While it might seem odd that Buckingham was replaced by two guitarists, this move actually brings Fleetwood Mac closer to its original instrumental format. When the group was formed in England back in 1967, guitarists Peter Green and Jeremy Spencer worked in tandem with the enduring Fleetwood (drums) and John McVie (bass) rhythm section. A year later, Danny Kirwan was brought on board as a third guitarist.
This process shaped the bluesy sound of Fleetwood Mac, says singer/keyboardist Christine McVie, who officially joined the group in 1971. “When Californians Bob Welch, Bob Weston, then Buckingham eventually filled the guitarists spot, the groups sound, not surprisingly, shifted into more of a pop direction.” Christine believes, “I can now see us getting back to more of a blues thing. Rick…I do not want to say he is like Peter Green, but he plays wonderful blues a la Peter. And Billy’s got this great hard, driving voice. So we have definitely got a whole new can of beans here.”
This represents the first personnel change in Fleetwood Mac since 1975 when Buckingham and Nicks (formerly a duo act) joined up and helped catapult the band into American superstar territory. The albums Fleetwood Mac and Rumours, featuring such songs as “Rhiannon,” “Say You Love Me” and “Dreams” (the group’s first number one single), topped Billboard charts. And Rumours, which has now sold over 20 million copies worldwide, held the number one spot for 31 weeks (a record surpassed only by Michael Jackson’s Thriller) in 1977.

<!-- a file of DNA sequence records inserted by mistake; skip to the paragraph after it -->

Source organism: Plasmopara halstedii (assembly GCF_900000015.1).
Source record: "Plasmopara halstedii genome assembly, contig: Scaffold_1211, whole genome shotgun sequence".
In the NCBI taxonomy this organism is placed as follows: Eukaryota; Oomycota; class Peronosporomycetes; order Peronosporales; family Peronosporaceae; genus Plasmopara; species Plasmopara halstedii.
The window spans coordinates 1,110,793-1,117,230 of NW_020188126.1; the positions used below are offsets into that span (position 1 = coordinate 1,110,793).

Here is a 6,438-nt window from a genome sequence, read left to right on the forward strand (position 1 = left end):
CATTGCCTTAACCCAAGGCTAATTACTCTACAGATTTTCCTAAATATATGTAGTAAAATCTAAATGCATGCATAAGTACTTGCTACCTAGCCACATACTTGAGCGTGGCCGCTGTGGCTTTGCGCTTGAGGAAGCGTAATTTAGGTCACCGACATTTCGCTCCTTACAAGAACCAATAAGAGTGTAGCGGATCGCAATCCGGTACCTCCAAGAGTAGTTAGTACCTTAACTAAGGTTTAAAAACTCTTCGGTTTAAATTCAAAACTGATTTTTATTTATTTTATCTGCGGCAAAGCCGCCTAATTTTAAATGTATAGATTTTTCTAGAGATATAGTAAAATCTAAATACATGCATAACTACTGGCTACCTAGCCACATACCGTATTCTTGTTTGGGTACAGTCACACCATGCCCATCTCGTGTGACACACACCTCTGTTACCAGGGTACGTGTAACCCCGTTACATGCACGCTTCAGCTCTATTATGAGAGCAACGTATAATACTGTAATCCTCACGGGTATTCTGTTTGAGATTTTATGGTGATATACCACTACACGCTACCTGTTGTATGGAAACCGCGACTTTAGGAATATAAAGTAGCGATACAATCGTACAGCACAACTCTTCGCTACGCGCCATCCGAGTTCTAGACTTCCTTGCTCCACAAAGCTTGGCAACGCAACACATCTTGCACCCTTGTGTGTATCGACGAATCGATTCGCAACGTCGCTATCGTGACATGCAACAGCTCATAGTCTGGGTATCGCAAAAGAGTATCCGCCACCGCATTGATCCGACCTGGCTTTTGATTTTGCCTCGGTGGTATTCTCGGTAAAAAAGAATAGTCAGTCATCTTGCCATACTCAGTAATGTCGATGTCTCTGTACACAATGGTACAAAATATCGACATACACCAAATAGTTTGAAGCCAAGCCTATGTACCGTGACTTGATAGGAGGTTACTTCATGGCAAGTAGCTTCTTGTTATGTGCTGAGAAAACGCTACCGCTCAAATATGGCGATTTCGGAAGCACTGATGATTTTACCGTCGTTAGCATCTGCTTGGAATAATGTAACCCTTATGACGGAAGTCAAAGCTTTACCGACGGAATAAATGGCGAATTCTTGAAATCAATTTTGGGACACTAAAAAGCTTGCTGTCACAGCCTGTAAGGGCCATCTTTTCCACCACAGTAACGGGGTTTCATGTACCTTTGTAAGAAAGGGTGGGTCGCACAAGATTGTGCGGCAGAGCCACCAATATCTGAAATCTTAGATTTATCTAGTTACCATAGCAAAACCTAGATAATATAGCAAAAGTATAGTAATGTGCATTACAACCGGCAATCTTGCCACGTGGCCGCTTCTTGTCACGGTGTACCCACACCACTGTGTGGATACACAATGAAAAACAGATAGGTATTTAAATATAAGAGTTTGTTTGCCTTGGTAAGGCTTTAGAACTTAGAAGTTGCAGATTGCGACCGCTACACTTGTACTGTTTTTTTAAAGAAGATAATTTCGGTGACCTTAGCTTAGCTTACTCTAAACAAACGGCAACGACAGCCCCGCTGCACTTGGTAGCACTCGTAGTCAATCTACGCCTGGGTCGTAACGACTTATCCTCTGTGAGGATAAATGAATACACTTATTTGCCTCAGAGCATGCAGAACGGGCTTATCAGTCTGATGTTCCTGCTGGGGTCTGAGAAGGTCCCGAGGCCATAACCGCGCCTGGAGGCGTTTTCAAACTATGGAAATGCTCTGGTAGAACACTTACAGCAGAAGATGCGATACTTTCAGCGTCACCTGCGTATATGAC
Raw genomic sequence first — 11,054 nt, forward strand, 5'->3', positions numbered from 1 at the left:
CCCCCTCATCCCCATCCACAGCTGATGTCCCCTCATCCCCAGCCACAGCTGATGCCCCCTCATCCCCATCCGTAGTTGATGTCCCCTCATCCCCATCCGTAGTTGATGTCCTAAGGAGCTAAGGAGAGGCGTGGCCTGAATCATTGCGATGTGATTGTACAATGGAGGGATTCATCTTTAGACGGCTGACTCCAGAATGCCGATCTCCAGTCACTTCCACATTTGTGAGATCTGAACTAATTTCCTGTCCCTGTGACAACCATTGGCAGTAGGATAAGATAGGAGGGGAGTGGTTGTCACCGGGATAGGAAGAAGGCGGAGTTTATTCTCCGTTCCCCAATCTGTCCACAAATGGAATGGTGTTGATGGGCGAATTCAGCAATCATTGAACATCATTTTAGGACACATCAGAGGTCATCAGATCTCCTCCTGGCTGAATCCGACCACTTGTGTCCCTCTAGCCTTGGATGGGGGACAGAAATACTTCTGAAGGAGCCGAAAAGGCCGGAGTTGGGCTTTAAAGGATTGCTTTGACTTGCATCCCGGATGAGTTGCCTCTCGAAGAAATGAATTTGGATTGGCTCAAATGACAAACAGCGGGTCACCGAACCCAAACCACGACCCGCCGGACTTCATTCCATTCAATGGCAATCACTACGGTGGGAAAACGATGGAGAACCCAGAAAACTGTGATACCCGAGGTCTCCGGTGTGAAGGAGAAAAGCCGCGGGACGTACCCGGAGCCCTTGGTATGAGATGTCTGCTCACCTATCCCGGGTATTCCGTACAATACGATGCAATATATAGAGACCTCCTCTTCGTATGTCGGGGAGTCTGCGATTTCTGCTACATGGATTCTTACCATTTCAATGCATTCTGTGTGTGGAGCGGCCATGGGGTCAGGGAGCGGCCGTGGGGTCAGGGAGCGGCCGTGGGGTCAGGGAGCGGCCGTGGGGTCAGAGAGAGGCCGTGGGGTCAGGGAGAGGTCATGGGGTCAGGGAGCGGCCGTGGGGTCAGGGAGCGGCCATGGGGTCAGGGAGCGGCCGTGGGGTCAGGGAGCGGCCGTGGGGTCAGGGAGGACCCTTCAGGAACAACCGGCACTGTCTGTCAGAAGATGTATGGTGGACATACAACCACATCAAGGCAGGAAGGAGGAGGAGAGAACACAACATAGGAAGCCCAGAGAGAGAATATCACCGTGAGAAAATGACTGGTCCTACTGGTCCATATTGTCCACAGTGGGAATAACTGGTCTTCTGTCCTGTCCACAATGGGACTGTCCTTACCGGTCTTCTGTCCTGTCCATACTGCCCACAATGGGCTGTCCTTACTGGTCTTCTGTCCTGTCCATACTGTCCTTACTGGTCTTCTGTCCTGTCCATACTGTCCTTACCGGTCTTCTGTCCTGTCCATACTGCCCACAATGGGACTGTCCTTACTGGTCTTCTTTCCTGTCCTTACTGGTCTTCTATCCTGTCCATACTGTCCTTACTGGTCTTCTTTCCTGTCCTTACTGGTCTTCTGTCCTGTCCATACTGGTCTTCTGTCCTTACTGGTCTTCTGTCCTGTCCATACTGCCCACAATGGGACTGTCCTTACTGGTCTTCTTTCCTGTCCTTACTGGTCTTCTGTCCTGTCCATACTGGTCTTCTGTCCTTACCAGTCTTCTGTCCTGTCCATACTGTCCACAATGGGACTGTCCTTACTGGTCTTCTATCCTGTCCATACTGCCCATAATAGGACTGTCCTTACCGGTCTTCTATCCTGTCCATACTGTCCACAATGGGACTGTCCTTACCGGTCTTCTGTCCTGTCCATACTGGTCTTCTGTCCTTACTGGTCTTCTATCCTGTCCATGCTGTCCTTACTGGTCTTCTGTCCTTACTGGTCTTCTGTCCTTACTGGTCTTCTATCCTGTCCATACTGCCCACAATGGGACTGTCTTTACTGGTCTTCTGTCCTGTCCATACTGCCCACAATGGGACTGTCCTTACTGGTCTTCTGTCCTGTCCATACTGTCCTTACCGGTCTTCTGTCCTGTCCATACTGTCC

Mick reflects, “We had already been a highly successful band in England. In 1969, you could not get any bigger than we were over there. We did not reach that level in America until eight years later. But we could see it coming. It is not like we were a bunch of 18-year-old kids that had just put a band together and boom! and we have an album go through the ceiling. We were prepared and could deal with the inevitable comments like, Ah, look at you now, you have gone commercial on us.”
“When Lindsey and Stevie joined up,” says Christine, “we did not consciously alter our sound, but at the same time, I thought, Hmmm. I think this is something special we have got here.”
Stevie says, “The very first big concert I played with Fleetwood Mac, at the Oakland Coliseum with Peter Frampton [in 1976], I couldn’t believe all those people were out there. We were not famous. The record [Fleetwood Mac] had just come out. We hit the road. Then, within three months, we were all famous and on our way with the hits.”
Rather than follow up this commercial well-spring with similar material, the band unveiled an ambitious double-record set called Tusk in 1979. Filled with both conventional pop and adventurous percussion-dominated tracks, it cemented Lindsey Buckingham’s role as the group’s arranger/producer/musical director. He continued in this capacity for Fleetwood Mac Live (released in December 1980), Mirage (June 1982) and Tango in the Night (April, 1987).